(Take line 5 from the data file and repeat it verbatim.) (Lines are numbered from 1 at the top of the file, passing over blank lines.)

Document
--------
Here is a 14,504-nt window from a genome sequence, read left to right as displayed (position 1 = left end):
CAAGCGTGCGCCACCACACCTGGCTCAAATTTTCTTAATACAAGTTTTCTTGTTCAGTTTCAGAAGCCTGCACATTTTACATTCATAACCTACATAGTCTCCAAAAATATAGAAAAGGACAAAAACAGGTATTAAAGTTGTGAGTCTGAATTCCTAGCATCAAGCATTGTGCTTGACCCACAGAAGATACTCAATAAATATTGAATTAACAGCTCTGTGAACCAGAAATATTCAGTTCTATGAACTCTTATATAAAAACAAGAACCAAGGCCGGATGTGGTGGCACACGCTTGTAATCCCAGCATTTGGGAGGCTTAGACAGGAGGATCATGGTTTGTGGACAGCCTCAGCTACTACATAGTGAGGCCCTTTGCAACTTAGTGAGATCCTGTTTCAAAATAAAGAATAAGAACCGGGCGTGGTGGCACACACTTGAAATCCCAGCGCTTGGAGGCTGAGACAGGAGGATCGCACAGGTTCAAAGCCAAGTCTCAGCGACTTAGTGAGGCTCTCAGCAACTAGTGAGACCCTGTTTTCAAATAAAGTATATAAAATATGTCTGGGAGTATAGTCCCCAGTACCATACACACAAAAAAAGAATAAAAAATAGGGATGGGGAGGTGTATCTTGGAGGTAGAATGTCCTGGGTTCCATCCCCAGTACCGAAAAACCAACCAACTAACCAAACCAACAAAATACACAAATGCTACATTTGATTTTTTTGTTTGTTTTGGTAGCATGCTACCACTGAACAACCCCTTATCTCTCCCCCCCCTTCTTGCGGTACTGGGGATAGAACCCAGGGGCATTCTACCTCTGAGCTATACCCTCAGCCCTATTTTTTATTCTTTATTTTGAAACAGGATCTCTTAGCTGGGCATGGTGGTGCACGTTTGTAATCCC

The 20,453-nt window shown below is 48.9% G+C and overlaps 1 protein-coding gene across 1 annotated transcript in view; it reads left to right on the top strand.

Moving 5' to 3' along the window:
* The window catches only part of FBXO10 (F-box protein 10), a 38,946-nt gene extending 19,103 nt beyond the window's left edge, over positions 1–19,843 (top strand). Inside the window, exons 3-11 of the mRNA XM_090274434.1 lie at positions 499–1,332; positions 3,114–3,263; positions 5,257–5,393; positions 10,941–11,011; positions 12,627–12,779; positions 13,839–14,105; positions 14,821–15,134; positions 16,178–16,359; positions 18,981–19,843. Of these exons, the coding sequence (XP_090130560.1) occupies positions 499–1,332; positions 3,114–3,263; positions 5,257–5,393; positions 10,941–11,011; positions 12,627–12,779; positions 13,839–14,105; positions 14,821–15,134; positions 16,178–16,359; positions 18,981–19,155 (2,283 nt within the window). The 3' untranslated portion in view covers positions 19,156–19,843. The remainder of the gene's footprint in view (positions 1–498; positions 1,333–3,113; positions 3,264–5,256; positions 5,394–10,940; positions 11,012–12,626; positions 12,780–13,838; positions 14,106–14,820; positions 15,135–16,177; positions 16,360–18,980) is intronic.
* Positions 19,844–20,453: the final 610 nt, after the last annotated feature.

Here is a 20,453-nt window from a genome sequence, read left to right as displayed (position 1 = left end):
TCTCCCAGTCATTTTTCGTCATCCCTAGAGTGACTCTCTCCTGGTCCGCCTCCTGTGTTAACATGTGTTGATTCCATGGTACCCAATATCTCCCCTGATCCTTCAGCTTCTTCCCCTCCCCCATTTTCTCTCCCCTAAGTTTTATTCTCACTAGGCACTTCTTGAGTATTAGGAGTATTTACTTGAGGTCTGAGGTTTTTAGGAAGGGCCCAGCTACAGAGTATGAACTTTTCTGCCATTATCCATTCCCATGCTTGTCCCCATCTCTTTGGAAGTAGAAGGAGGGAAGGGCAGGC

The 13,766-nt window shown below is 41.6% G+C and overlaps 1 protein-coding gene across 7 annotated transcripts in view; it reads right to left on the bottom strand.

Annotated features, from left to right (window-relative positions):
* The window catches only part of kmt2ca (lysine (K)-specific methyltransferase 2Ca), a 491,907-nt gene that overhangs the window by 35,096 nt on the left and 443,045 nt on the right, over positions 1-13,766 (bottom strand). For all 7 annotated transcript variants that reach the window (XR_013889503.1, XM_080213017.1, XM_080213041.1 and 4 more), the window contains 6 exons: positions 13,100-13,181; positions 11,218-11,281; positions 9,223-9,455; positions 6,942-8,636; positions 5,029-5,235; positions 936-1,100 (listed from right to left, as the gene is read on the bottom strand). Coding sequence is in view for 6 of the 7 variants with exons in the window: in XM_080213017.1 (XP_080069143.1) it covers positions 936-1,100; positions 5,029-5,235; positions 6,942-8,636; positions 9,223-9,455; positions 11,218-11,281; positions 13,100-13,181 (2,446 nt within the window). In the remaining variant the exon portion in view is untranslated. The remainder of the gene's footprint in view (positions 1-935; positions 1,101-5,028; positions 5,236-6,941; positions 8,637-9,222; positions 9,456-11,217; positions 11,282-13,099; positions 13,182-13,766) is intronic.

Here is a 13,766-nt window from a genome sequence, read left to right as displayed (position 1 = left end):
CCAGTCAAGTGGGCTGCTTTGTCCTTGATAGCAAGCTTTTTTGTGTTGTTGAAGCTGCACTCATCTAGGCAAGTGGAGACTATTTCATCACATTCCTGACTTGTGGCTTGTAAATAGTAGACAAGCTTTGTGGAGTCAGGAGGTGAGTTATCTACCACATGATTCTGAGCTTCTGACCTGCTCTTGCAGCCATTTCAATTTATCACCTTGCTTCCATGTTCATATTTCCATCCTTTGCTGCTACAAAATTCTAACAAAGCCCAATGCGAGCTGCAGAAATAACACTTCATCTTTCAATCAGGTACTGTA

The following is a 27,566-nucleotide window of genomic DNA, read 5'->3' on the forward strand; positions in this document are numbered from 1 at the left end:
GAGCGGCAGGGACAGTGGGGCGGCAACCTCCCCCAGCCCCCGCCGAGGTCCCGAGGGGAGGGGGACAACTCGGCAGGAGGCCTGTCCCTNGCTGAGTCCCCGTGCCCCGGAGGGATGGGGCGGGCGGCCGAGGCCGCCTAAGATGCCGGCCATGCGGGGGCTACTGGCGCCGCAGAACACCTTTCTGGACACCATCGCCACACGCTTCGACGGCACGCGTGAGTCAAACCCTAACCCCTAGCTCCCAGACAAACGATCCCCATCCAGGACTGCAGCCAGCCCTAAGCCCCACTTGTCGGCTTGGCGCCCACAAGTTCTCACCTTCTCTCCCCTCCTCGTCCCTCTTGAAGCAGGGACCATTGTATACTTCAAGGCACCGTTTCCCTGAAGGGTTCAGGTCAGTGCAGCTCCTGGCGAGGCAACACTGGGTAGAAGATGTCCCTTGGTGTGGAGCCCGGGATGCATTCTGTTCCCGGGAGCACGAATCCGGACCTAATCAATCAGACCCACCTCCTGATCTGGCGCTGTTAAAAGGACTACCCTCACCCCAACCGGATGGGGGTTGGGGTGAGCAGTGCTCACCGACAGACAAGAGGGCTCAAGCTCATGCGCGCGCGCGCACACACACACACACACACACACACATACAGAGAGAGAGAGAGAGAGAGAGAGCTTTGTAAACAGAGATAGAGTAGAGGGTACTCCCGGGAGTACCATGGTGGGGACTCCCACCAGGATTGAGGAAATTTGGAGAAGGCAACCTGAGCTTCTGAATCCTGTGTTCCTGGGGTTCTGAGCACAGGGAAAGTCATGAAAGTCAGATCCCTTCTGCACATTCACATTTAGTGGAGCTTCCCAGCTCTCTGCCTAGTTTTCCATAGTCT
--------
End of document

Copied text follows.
* The window catches only part of FBXO10 (F-box protein 10), a 38,946-nt gene extending 19,103 nt beyond the window's left edge, over positions 1–19,843 (top strand). Inside the window, exons 3-11 of the mRNA XM_090274434.1 lie at positions 499–1,332; positions 3,114–3,263; positions 5,257–5,393; positions 10,941–11,011; positions 12,627–12,779; positions 13,839–14,105; positions 14,821–15,134; positions 16,178–16,359; positions 18,981–19,843. Of these exons, the coding sequence (XP_090130560.1) occupies positions 499–1,332; positions 3,114–3,263; positions 5,257–5,393; positions 10,941–11,011; positions 12,627–12,779; positions 13,839–14,105; positions 14,821–15,134; positions 16,178–16,359; positions 18,981–19,155 (2,283 nt within the window). The 3' untranslated portion in view covers positions 19,156–19,843. The remainder of the gene's footprint in view (positions 1–498; positions 1,333–3,113; positions 3,264–5,256; positions 5,394–10,940; positions 11,012–12,626; positions 12,780–13,838; positions 14,106–14,820; positions 15,135–16,177; positions 16,360–18,980) is intronic.